Not usually thought of as a particularly good
source of nutrients, mushrooms actually rank rather high in nutritive
value. They contain a substantial amount of B vitamins, selenium,
copper, and some other trace minerals, and are very low in calories.
Moreover, researchers have discovered they contain antibacterial
and other medicinal substances, including anti-tumor compounds
The mushroom's distinctiveness derives, in
part, from the fact that it is not truly a vegetable but a fungus,
a plant that has no roots or leaves, no flowers or seeds, and
that does not require light to grow (although some do need light
to fruit). Instead, it proliferates in the dark and reproduces
by releasing billions of spores. There are about 38,000 varieties
of mushrooms, from deliciously edible to highly toxic. Most varieties
grow wild; in fact, their earthy flavour has been appreciated
for thousands of years. The Egyptian pharaohs decreed mushrooms
to be a royal food.
While some mushrooms still refuse to be "domesticated,"
many can be cultivated in caves or cellars, or grown year round
in specially designed structures in which all aspects of the environment,
light, temperature, humidity, and ventilation can be controlled.
As a result, many varieties of mushrooms are affordable and widely
available, no longer exclusively reserved for royalty.
To minimise waste in recipes that call for
caps only, choose mushrooms with short stems. Alternatively, reserve
the stems for another recipe.
For garnishing, or for cooking whole in a stew
or braise, choose small mushrooms; for general cooking purposes,
select medium-sized ones. For stuffing, look for mushrooms with
caps large enough to hold a generous amount of filling.
When shopping for specialty mushrooms, there
is no single rule of thumb for judging freshness since they are
all quite different and will not have the clean, uniform appearance
of cultivated button mushrooms, particularly if gathered in the
wild. They should, however, be firm and meaty, as well as dry
to the touch but not withered. Even uncooked, they should have
an appealing earthy fragrance.
It is important to conserve just the right amount of moisture
when storing mushrooms. If left completely uncovered, they will
dry out; if enclosed in moisture-proof wrapping, they will become
soggy and begin to decay. A good compromise is to place mushrooms
purchased in bulk in a loosely closed paper bag or in a shallow
glass dish covered with a kitchen towel or a lightly moistened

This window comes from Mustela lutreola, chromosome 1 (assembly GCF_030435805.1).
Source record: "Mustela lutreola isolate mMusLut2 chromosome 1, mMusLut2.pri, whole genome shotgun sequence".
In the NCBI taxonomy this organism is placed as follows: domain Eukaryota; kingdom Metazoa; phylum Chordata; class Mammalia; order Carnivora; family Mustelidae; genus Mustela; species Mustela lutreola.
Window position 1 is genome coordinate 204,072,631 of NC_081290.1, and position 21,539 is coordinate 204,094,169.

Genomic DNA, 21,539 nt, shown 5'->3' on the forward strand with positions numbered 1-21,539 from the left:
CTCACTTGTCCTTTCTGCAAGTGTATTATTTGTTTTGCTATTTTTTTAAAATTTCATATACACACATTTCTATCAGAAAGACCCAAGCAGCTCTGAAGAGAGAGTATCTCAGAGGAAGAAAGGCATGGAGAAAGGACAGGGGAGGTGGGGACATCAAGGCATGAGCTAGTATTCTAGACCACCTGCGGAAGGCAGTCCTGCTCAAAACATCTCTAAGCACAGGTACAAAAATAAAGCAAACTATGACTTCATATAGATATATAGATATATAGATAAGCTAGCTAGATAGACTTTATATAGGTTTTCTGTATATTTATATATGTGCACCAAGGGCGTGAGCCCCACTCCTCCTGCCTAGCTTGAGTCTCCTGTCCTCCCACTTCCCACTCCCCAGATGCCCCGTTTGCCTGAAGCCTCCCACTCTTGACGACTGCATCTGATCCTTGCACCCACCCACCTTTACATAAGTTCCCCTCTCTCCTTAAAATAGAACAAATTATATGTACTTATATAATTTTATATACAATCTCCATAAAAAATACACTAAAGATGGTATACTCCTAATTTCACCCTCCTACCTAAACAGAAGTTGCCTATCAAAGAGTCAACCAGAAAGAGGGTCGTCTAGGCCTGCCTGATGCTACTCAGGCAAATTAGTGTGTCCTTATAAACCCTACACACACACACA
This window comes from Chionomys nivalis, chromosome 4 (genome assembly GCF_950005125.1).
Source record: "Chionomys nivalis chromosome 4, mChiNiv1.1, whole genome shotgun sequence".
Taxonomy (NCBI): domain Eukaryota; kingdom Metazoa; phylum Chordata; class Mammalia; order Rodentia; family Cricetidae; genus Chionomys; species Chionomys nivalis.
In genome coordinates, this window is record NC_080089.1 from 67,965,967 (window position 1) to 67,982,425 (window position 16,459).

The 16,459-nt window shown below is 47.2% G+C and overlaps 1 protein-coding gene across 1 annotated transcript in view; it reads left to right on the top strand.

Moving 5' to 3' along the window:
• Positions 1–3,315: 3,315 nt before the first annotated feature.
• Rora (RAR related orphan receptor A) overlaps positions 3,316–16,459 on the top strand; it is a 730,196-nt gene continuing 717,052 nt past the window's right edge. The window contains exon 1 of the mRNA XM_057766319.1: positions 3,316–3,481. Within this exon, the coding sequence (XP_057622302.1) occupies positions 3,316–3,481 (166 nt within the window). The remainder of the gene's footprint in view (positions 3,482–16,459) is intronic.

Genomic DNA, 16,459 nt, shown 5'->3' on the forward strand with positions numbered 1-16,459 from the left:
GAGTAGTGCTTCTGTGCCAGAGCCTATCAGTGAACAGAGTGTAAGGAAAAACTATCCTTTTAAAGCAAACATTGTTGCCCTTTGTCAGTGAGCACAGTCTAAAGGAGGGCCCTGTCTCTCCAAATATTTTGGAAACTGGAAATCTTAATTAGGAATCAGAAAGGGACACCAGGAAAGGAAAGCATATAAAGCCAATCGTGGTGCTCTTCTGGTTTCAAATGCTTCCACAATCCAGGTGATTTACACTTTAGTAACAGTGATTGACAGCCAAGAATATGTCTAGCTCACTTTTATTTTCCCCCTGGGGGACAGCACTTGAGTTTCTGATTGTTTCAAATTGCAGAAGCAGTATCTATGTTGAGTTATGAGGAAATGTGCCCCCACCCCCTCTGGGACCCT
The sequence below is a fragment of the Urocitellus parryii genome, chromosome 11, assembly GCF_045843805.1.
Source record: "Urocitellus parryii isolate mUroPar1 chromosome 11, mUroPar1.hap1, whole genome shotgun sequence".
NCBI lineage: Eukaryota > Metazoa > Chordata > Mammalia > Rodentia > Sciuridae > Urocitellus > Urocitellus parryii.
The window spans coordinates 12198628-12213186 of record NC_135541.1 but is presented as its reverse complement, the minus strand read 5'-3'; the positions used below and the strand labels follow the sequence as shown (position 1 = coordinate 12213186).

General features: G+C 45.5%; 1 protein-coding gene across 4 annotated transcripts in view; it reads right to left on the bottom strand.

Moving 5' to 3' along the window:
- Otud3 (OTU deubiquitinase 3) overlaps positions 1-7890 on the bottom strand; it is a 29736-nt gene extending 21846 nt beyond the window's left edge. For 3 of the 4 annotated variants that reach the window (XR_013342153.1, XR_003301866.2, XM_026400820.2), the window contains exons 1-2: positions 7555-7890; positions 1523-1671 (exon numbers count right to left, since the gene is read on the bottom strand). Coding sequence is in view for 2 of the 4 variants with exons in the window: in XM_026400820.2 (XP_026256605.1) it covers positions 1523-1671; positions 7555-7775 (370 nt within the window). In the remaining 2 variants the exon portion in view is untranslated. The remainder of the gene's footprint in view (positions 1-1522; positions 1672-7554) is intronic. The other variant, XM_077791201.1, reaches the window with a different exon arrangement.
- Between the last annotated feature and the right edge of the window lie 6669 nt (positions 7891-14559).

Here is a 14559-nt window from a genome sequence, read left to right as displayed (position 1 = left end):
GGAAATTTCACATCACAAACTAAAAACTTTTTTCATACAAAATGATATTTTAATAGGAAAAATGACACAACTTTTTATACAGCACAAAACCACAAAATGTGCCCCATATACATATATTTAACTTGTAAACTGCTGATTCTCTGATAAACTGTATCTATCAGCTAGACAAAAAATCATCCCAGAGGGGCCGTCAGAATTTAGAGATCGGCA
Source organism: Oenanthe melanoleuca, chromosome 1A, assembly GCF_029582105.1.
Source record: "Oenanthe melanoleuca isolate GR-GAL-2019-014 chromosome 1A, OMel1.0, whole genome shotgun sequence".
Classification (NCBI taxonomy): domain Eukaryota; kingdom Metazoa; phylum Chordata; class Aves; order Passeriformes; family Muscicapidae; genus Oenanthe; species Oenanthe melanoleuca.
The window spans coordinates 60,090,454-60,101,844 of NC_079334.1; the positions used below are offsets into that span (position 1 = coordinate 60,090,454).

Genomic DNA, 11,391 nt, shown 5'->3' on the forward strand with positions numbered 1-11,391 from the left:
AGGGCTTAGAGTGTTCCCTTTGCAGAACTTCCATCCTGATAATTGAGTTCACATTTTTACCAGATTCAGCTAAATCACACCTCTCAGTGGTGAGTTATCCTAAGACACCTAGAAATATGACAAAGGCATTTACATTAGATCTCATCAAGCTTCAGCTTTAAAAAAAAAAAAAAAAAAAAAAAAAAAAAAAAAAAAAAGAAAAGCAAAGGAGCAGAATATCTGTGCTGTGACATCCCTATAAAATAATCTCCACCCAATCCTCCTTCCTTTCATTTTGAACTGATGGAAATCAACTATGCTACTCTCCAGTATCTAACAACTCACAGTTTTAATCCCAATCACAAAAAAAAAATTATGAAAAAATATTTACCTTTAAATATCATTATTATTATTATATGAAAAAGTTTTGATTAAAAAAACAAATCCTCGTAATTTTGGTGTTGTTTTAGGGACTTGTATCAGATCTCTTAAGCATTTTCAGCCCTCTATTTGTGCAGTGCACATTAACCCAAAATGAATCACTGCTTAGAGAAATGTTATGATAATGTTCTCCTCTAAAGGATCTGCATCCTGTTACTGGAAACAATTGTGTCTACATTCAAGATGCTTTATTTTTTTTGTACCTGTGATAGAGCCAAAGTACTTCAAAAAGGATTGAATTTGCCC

paper towel. Leave prepackaged mushrooms in their unopened package.
Don't wash or trim mushrooms before storing them.
Keep mushrooms on the refrigerator shelf, not
in the refrigerator salad drawer , which tends to be humid, for
no more than a few days. Unopened, prepackaged mushrooms will
stay for up to a week. If mushrooms begin to darken (and their
caps open) with age, they can still be used for cooking and flavouring
Dried mushrooms will keep almost indefinitely
if wrapped in plastic or placed in a tightly closed jar and stored
in the refrigerator or freezer. They can also be stored in a cool,
dark place for up to six months.
Since mushrooms are very absorbent, try to minimise their contact
with water when cleaning them. Simply wipe them with a dry paper
towel or a damp sponge or cloth, or use a soft brush (you'll find
special mushroom brushes at cookware shops, or you can use a small
soft-bristled paintbrush). If the mushrooms have a lot of soil
adhering to their stems, just trim off the stem bottoms. If absolutely
necessary, place the mushrooms in a colander and rinse them quickly
under cold running water; do not soak them or they will absorb
too much water.
Most mushrooms stems are edible. All you need
to do is trim off the very ends where the stem might be too spongy
(try cutting through the stem with a small knife; if it feels
spongy, trim off that section). If the recipe does not call for
stems, break them off at the cap and save them (chopped, wrapped,
and frozen) for later use in a stock or soup. However, shiitake
stems are usually too fibrous to be edible and should be cut off
before preparing the caps. (Use the stems to flavour stock.).